Incomplete/improper disclosure

tobymark
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Incomplete/improper disclosure

Unread post by tobymark on

Hi All,

In preparation for my speeding case later this week, I've noticed that the lidar manual that was included in my disclosure, was for the wrong lidar unit. In the officer's notes he indicates that the unit that was used was the Laser Marksman 20/20 LTI device, while the manual that was included in my disclosure was for the Ultralyte LRB. After doing some research, I was unable to obtain the Marksman's manual as it appears that it's an older unit. Being an older unit, is it fair to assume that the handling and testing procedures may differ from that of the much more modern Ultralyte LRB? Do I have grounds for a motion for incomplete disclosure and the remedy being a stay of the charges? Also, since I'm challenging the officer's testimony/notes, and specifically in regards to the weather conditions on this particular day is a printout(s) from a website (weathernetwork, city tv and globalnews) a valid piece of evidence for me to introduce as evidence?

Any help or insight is much appreciated. Thanks in advance,
Toby


Stanton
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Unread post by Stanton on

There are some differences in the testing of one lidar unit to the next, though it's not night and day. After an officer has been trained on one lidar unit, they're qualified to use all lidar units. The expectation is that they simply read the manual for a different model prior to use.
I think you'd certainly have grounds for an adjournment however based on improper disclosure. Getting a stay of charges isn't guaranteed since that would be dependent on how much time has gone by since the charge was laid.

As for internet printouts of weather pages, not sure how much luck you'd have with that. I can see all sorts of issues being raised as to whether they're genuine and accurate.


tobymark
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Unread post by tobymark on

Thanks for the reply Stanton. I has a feeling the weather report printouts from websites would be questionable in regards to their admissibility. But I'm at a total loss as to where I can find more legitmate sources. I'll probably head down to the library and see if the have archived newspapers. Anyays, I guess I'll go to court and see if the officer is there and and if he is, then I'll ask for an adjournment. Oh, one more question , in the transcribed notes there is a line that reads Not R/O. Does anyone know what this means? R/O = reporting officer??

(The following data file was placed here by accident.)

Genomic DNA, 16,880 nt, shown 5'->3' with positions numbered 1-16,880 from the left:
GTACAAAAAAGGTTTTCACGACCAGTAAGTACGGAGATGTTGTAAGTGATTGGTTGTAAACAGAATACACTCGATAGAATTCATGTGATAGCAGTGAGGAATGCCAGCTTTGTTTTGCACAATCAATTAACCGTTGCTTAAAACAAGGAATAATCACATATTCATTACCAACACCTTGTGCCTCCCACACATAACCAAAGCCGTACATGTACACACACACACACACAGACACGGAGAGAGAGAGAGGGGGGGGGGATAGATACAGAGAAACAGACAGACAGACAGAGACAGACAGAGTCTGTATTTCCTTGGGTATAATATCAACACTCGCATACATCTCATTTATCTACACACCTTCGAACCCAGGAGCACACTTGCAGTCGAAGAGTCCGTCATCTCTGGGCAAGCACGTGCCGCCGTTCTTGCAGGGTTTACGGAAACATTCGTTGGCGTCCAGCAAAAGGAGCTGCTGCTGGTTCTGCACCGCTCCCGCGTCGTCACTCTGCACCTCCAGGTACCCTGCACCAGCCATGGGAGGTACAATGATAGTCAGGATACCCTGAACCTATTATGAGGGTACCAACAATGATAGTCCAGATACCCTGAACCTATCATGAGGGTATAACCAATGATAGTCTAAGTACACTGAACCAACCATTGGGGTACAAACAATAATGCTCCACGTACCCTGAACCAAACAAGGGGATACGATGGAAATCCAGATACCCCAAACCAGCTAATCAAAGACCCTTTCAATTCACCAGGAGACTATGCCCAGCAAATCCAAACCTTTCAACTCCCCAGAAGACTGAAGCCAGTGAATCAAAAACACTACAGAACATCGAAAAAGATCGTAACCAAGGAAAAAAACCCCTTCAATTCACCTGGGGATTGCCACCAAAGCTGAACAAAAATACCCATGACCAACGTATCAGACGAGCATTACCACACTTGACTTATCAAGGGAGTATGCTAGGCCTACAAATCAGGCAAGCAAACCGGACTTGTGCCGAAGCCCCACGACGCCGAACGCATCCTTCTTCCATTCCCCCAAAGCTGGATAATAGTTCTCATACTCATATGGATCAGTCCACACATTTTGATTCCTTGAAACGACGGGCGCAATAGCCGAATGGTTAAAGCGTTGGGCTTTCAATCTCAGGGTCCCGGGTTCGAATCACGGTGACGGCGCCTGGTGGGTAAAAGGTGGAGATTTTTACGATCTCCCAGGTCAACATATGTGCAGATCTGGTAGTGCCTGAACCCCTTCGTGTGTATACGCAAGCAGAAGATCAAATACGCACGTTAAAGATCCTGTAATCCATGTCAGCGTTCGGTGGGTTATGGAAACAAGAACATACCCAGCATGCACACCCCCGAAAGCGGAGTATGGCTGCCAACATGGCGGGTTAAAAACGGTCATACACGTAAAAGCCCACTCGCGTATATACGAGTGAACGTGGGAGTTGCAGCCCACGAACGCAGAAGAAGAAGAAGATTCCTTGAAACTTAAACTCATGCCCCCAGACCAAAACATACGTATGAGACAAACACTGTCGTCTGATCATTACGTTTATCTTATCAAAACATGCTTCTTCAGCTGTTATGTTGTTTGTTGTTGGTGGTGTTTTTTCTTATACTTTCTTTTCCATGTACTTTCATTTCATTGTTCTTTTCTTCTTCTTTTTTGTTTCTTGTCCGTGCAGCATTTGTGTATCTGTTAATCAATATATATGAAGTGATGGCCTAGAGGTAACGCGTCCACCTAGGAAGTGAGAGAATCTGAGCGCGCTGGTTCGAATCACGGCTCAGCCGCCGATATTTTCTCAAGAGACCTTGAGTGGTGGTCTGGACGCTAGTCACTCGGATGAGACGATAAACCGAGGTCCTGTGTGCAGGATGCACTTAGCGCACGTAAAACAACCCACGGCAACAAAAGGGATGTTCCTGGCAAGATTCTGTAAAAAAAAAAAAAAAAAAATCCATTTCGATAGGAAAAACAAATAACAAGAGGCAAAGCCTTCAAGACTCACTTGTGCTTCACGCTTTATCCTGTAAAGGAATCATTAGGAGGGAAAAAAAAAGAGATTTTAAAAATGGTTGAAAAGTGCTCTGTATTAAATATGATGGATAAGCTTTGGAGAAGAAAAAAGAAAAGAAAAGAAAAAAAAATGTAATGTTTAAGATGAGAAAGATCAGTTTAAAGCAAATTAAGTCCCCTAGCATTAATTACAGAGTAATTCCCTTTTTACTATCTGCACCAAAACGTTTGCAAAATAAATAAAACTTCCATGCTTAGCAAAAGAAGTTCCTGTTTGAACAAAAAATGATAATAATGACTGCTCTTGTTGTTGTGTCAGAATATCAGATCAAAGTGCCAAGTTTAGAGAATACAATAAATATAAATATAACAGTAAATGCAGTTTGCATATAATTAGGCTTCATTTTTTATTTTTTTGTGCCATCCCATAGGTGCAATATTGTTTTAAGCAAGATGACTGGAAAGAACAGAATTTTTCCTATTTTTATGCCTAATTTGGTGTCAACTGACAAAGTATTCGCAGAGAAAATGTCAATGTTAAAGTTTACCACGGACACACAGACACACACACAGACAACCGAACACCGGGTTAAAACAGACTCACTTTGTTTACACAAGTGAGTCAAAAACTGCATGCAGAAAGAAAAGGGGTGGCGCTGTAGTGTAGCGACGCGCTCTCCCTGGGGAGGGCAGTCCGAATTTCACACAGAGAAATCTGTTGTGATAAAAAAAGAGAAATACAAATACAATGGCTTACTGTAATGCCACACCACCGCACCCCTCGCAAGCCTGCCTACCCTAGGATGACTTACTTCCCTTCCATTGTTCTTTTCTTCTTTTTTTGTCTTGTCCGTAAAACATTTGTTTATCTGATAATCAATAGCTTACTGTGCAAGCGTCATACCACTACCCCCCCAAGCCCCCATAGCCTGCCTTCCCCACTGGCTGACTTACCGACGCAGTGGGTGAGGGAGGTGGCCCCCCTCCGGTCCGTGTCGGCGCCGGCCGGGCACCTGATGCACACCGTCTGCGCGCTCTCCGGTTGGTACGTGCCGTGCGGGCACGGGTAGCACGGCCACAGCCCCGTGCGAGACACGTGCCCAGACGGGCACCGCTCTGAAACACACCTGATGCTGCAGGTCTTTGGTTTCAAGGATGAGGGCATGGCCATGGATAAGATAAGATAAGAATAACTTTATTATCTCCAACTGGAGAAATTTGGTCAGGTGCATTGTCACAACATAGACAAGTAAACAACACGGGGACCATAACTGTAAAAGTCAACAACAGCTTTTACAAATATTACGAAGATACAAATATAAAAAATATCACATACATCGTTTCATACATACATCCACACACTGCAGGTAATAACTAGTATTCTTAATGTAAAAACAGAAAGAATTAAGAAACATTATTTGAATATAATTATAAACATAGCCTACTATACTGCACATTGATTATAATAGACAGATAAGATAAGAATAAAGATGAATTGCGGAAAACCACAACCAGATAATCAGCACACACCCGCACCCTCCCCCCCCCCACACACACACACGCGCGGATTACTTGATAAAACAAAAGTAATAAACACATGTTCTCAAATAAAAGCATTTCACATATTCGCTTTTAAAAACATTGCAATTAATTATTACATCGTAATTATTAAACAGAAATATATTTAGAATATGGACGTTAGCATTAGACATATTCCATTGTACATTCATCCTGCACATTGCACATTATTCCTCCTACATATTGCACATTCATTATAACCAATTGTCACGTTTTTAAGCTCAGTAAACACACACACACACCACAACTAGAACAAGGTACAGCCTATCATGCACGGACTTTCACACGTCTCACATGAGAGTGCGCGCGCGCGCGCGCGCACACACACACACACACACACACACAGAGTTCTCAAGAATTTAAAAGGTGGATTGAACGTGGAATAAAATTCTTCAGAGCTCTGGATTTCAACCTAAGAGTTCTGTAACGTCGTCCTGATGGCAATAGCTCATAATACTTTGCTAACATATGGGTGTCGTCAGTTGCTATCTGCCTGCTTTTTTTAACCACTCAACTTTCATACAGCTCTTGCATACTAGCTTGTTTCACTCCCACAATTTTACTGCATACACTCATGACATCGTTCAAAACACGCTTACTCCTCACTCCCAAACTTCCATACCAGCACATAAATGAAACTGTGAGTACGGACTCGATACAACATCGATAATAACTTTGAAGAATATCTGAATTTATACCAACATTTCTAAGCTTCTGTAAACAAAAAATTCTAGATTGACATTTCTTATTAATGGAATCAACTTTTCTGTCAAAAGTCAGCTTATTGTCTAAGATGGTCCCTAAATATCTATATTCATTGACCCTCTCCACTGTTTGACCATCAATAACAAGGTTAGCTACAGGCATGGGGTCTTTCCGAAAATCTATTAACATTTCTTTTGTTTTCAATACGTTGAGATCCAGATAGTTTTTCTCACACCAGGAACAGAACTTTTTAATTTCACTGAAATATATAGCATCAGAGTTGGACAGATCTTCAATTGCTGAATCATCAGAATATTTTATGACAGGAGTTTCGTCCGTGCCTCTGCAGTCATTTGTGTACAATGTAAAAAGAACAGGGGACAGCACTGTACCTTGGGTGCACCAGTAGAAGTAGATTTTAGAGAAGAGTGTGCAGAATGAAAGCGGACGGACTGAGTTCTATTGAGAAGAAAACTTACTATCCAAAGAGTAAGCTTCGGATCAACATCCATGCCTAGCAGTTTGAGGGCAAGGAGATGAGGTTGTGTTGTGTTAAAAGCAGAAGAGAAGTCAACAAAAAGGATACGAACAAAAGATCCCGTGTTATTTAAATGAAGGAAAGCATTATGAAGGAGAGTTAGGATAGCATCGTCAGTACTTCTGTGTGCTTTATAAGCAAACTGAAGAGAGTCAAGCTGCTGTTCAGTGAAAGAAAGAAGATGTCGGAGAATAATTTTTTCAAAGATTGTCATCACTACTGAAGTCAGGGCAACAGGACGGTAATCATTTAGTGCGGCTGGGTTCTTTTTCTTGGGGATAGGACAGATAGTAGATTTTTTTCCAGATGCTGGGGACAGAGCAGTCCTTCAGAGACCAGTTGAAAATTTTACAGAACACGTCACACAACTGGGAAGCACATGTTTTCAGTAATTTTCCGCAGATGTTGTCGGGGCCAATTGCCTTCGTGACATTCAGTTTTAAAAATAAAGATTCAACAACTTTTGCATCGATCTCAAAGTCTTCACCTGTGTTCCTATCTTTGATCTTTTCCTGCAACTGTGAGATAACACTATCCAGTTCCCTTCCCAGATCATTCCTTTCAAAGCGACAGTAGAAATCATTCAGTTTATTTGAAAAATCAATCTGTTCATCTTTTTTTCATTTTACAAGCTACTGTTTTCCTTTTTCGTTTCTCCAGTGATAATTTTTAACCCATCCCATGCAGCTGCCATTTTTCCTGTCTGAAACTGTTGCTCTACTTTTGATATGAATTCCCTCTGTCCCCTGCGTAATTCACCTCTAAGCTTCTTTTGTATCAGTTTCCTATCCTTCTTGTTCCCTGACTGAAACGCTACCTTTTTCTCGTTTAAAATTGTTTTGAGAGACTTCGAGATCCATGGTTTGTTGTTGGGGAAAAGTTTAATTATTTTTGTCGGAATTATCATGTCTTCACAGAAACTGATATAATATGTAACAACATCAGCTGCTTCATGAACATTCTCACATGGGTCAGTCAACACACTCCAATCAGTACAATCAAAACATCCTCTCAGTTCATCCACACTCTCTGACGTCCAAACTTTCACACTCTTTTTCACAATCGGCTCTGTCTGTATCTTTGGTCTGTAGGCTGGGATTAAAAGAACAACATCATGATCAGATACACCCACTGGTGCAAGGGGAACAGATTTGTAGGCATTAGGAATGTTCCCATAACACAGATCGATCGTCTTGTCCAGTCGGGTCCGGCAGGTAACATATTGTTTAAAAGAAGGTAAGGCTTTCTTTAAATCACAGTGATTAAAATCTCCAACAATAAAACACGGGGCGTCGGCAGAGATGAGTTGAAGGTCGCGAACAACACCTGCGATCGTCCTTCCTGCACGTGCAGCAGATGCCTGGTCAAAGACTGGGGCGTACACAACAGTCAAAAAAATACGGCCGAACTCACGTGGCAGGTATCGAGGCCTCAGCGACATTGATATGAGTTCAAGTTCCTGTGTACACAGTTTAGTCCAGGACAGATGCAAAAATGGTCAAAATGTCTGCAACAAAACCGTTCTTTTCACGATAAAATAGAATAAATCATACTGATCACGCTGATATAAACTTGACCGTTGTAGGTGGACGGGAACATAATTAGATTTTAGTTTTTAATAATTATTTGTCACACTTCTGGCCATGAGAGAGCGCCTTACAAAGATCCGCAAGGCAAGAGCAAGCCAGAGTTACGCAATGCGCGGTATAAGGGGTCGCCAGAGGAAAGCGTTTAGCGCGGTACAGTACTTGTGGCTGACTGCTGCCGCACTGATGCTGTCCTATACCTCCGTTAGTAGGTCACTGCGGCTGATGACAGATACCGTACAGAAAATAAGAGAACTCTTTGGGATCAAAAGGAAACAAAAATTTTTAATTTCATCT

Thanks,
Toby


Stanton
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Unread post by Stanton on

RO is frequently short form for registered owner. Was the vehicle you were driving registered to someone else? It's not really relevant to the speeding charge, but many officers record if the driver is also the owner as a matter of habit.


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Unread post by hwybear on

and weather has no affect on the accuracy of a lidar or radar.
Above is merely a suggestion/thought and in no way constitutes legal advice or views of my employer. www.OHTA.ca


tobymark
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Unread post by tobymark on

Again, thanks for your responses.
@Stanton - Yes, I am/was the registered owner of the vehicle, which I was initially thought that R/O may mean something different. If, in this case, not R/O does indicate not registered owner, is the something I could bring up to question the accuracy of the officer's notes?

@hwybear - After examining the owner's manual (unfortunately Ultralyte LRB's which i was provided and not Marksman 20/20 which was used), under operating temperature, the manual reads "do not expose the instrument to temperatures out that range" (-30c - +60c). In the officer's notes he indicates that the weather "was clear and cold" but no actual temperature. At the time I received the ticket, the GTA was in the middle of a coldweather alert with temperatures dropping down to -22 (and possibly below -30 with the windchill). Unfortunately the only evidence to back this is info I can obtain is from archived websites and an archived news video from CTV. My question is IF the lidar was exposed to temps outside manufacturers specs, is it possible that lidar was/is not functioning correctly? No service records for the unit have been provided. Again, trying to challenge the officer's actions on this particular day.